What Can I Do To Prevent Termites?
August 2, 2019
In a typical termite colony, the king and queen are the only active reproductives, they perform no other function. They are fed by the other termites and some have lived up to 25 years. A mature queen can lay thousands of eggs each year.
During the two-week incubation period, eggs are tended by the worker termites. The nymph hatches directly from the egg. Attendants feed nymphs regurgitated food for the first two weeks, enabling them through molting to become workers, soldiers, reproductives or supplementary reproductives. As the reproductive nymph matures, its body lengthens and sexual organs develop. The body turns black, eyes become functional and wings extend twice its body length. All mature reproductives leave the colony at the same time, usually in the spring and sometimes in the fall.
The worker nymph has no eyes and is sterile. Its main function is to provide the colony with food, usually obtained by eating the understructure of buildings. Workers need a high humidity to survive and will carry mud up into the wood where feeding to maintain a 97 percent relative humidity. The soldier nymph develops a long, armored head and large jaws during its last molt. The sole purpose of the soldier is to defend the colony against enemies such as ants.
Swarmers are poor fliers and when above ground, usually flutter a few yards and fall. Swarmers, emerging outdoors from tree stumps, railroad ties, etc., are usually not of concern and are in no way an indication that the structure is infested. After dropping to the ground they shed their wings. Surviving males find compatible mates and then burrow into the ground to become king and queen. These termites live in nests underground and tunnel up for food which includes the wood understructure of home.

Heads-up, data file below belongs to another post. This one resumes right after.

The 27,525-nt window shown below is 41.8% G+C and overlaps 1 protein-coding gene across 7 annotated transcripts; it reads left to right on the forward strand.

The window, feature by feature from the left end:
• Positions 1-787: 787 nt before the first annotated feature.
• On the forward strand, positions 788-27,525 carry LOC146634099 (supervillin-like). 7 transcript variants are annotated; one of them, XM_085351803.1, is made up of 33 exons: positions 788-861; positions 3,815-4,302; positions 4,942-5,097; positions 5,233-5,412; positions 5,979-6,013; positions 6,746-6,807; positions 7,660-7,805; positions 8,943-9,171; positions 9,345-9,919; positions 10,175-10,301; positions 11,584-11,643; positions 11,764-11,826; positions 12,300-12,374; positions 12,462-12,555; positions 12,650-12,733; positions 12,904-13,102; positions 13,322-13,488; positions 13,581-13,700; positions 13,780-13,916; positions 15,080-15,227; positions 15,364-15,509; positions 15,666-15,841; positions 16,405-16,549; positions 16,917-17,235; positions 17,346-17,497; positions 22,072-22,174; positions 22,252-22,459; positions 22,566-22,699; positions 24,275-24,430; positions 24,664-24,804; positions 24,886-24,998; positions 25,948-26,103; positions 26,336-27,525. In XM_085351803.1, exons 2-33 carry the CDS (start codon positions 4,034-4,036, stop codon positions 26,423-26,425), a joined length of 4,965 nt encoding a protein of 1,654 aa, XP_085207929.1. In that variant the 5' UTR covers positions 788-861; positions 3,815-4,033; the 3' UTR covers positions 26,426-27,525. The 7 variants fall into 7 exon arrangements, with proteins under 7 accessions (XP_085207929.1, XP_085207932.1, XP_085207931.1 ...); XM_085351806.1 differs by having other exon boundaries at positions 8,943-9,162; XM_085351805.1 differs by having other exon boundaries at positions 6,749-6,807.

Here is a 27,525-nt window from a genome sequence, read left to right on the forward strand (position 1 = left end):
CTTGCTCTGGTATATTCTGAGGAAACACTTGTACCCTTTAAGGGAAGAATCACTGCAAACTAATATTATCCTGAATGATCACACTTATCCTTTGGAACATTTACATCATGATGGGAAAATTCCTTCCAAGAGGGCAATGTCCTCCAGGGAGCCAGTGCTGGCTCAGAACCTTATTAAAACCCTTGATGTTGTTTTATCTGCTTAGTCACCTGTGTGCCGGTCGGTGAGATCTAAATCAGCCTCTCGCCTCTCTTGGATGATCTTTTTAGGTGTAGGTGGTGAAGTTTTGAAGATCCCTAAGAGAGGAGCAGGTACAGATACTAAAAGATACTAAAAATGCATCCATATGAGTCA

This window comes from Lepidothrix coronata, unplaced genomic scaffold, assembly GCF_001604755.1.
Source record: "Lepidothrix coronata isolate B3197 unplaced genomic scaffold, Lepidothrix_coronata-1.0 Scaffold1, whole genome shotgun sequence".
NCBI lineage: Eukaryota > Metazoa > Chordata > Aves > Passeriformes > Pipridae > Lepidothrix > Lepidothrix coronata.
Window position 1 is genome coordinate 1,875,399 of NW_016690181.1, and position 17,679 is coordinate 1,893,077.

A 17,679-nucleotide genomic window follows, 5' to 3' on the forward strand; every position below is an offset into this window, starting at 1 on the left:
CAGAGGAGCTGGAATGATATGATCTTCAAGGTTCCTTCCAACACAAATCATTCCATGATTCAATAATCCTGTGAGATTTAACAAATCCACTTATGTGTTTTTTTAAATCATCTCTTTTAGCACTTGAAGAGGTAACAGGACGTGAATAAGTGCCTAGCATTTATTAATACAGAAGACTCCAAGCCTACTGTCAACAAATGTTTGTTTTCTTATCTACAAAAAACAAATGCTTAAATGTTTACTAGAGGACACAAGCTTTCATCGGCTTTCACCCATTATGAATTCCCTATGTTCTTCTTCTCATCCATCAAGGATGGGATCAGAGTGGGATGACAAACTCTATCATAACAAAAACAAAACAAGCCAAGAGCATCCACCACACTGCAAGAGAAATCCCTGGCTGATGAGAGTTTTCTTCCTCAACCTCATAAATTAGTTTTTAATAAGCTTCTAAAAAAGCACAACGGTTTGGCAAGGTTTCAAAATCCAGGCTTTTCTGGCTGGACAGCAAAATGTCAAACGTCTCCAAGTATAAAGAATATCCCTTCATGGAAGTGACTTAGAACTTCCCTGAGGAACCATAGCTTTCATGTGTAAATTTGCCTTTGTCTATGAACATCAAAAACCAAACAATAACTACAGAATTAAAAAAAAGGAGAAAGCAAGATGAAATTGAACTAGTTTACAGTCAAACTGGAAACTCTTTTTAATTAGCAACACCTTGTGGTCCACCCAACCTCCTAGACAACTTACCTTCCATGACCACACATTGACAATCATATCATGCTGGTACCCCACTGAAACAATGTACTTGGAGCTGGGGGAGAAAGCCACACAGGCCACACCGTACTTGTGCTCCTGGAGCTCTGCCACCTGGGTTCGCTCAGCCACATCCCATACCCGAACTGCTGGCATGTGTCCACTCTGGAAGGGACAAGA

When you finally notice the mosquito in the act and swat her away, some of the saliva is left behind. That is when your immune system is triggered to respond to the presence of the foreign saliva now floating around in the site of the attack. Your body will produce many different antibodies, which will then bind to the antigens from the mosquito’s saliva. This process triggers the release of histamine. Histamine triggers an inflammatory response, causing the bright red, puffy mark where the bite occurred and ultimately the itch that you so desperately feel the need to scratch.
A very small percentage of swarming termites survive to initiate new colonies. Many are eaten by other insects, birds, etc. likewise, swarms emerging inside a structure usually never survive. However, it is an indication of infestation. Termites have the ability to move their colony up and down in the soil to find optimal temperature and moisture conditions.